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Canadian artist and counter-jihad and freedom of speech activist as well as devout Schrödinger's catholic

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  1. CBC – François Legault would invoke notwithstanding clause to ban hijabs from civil service

    […]François Legault would also move swiftly to reduce the number of immigrants allowed into the province by 20 per cent.

    He made the comments Tuesday, at his first news conference since his Coalition Avenir Québec won a decisive majority in Monday’s provincial election, beating out the incumbent Liberals.

    […]But when asked by reporters about the notwithstanding clause and his immigration policy, he didn’t back down.

    “I think that the vast majority of Quebecers, they would like to have a framework where people in an authority position must not wear a religious sign,” Legault said.

    […]The right-of-centre party, which has never before held power in Quebec, opposes the wearing of religious symbols, including the hijab, by police officers and others who wield coercive state power.

    Teachers would be affected

    Legault said Tuesday he would offer those affected, including teachers, “jobs in offices for people who want to keep wearing a religious sign.”

    His pledges to ensure the religious neutrality is one of several significant changes Quebecers can expect under a CAQ government.

    Legault also vowed to move forward on his vow to reduce the number of immigrants, saying more needs to be done to ensure they are integrated and learn French.

    During the election campaign, Legault struggled to explain how his policy would be implemented, given that the province only controls the number of economic immigrants it takes in, while the federal government controls the number of refugees and the family reunification program.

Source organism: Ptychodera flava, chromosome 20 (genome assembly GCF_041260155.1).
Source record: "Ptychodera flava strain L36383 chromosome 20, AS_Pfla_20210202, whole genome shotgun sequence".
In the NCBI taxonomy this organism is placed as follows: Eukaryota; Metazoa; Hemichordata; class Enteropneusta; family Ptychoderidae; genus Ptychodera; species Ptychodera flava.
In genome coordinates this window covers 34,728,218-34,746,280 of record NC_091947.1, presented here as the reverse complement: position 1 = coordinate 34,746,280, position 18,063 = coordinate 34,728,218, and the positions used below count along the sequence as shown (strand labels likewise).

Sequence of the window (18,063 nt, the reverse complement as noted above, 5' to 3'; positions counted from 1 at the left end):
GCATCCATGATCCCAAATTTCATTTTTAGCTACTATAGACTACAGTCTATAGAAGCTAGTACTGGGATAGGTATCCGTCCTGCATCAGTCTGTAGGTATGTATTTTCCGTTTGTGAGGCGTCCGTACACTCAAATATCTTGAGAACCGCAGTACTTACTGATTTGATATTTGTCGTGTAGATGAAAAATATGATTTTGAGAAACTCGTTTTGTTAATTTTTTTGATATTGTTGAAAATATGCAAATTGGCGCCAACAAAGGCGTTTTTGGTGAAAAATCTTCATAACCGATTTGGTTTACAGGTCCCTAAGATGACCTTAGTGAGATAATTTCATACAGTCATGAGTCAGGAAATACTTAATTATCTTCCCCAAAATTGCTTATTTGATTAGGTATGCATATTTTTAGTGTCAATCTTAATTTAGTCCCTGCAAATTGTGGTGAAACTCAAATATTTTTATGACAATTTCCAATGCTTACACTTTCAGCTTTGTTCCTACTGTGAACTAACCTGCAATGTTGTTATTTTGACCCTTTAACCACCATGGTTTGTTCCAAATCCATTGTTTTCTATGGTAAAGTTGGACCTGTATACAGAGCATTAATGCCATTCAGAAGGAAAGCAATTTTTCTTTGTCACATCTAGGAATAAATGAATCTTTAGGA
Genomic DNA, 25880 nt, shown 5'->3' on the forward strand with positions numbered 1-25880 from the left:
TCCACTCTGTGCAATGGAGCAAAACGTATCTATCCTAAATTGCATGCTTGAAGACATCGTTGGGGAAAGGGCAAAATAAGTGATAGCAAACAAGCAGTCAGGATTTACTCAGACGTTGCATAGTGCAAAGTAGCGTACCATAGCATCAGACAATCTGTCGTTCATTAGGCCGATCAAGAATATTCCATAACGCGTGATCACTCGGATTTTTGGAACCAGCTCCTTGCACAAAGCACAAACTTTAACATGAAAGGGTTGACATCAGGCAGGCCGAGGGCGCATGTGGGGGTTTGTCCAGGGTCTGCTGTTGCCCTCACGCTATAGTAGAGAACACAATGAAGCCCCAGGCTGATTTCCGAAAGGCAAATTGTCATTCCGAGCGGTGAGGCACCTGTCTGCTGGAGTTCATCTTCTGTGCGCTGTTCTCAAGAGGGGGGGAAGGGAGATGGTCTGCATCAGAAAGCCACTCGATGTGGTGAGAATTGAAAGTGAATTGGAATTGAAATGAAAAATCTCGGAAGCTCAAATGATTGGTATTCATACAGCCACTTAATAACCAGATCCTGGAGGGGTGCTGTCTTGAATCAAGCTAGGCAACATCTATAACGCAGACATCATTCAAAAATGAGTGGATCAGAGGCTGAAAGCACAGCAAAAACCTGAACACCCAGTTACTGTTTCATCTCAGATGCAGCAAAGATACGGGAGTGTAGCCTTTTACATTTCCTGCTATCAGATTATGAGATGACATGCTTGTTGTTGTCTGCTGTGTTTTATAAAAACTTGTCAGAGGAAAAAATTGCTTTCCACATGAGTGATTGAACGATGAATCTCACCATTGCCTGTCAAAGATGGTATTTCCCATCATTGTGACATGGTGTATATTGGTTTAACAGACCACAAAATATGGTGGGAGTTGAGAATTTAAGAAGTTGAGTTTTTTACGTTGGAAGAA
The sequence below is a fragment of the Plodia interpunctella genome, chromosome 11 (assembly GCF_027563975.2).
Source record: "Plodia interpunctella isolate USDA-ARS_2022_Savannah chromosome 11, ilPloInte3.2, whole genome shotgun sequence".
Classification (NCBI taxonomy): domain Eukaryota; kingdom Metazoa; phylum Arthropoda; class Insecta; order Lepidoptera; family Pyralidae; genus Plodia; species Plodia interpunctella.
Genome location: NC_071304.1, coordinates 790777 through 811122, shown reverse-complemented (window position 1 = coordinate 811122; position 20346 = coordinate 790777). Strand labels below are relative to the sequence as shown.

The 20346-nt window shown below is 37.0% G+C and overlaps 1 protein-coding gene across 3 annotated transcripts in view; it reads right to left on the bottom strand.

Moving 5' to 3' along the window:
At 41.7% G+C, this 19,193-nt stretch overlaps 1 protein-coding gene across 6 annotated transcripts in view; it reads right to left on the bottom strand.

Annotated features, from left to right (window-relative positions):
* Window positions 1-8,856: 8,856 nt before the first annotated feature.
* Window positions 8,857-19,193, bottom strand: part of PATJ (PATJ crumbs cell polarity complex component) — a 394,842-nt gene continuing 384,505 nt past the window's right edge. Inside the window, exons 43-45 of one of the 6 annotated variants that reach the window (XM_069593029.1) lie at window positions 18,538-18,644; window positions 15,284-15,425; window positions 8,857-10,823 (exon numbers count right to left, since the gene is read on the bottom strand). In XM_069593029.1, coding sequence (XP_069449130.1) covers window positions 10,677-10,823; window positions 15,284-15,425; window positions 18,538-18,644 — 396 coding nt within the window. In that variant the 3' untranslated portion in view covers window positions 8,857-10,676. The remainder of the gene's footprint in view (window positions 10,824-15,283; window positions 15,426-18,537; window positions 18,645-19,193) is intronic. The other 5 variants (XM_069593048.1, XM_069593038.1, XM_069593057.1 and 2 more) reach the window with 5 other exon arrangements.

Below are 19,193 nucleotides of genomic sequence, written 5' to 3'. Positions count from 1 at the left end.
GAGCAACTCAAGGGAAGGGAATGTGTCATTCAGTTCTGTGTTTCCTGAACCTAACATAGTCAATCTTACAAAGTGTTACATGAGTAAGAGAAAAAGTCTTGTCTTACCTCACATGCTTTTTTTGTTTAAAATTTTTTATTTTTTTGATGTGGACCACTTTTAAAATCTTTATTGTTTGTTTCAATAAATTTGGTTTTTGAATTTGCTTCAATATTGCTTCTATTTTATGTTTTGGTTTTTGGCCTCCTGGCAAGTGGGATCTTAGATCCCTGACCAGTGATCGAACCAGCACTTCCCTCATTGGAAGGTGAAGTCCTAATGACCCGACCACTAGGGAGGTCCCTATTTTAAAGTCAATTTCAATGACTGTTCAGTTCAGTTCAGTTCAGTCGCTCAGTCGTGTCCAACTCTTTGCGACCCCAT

Incoming Que. premier ready to force ban on hijabs for teachers, police

    […]Shaheen Ashraf of the Canadian Council of Muslim Women said she was concerned by Legault’s plan, calling it a human rights issue.

    “If a person like me wants to be a policewoman, or wants to be a teacher or wants to be in the public service or in politics, I can’t?” she said.

    The premier-designate also plans to reduce Quebec’s immigrant intake by 20 per cent, and kick out newcomers who cannot pass tests on Quebec values and the French language after spending three years in the province.


    Trudeau wants Legault to think carefully before invoking notwithstanding clause

    OTTAWA — Prime Minister Justin Trudeau wants Quebec premier-designate Francois Legault to think carefully before using the notwithstanding clause to prevent Quebecers in positions of authority — such as police officers and teachers — from wearing religious symbols at work.

    The day after winning Monday’s election, Legault vowed to use the powerful constitutional clause if necessary to uphold a proposal to prohibit some state employees from wearing religious symbols, including garments like the Jewish kippa and Muslim hijab.

    Legault insisted the proposed ban is important enough to invoke the Constitution’s nortwithstanding clause, which would override the Charter of Rights and Freedoms.

    But Trudeau said Wednesday that the clause should be reserved for “exceptional circumstances” and only deployed after lots of deep reflection about the consequences.

    “It’s not something that should be done lightly because to remove or avoid defending the fundamental rights of Canadians, I think it’s something with which you have to pay careful attention,” Trudeau said.

    “As you know very well, I’m not of the opinion that the state should be able to tell a woman what she can wear, nor what she cannot wear. The Charter of Rights and Freedoms is there to protect our rights and our freedom.”

    Legault’s centre-right Coalition Avenir Quebec won a convincing majority mandate in the provincial election after promising to carve out more autonomy for the province.

    His rise to power appears destined to create fresh conflicts between Quebec and Ottawa.

    In reaffirming his position Tuesday, Legault said he believes most Quebecers want to have a framework in place to prevent people in authority positions from wearing religious symbols.

    “If we have to use the notwithstanding clause to apply what the majority of Quebecers want, we will do so,” he said.


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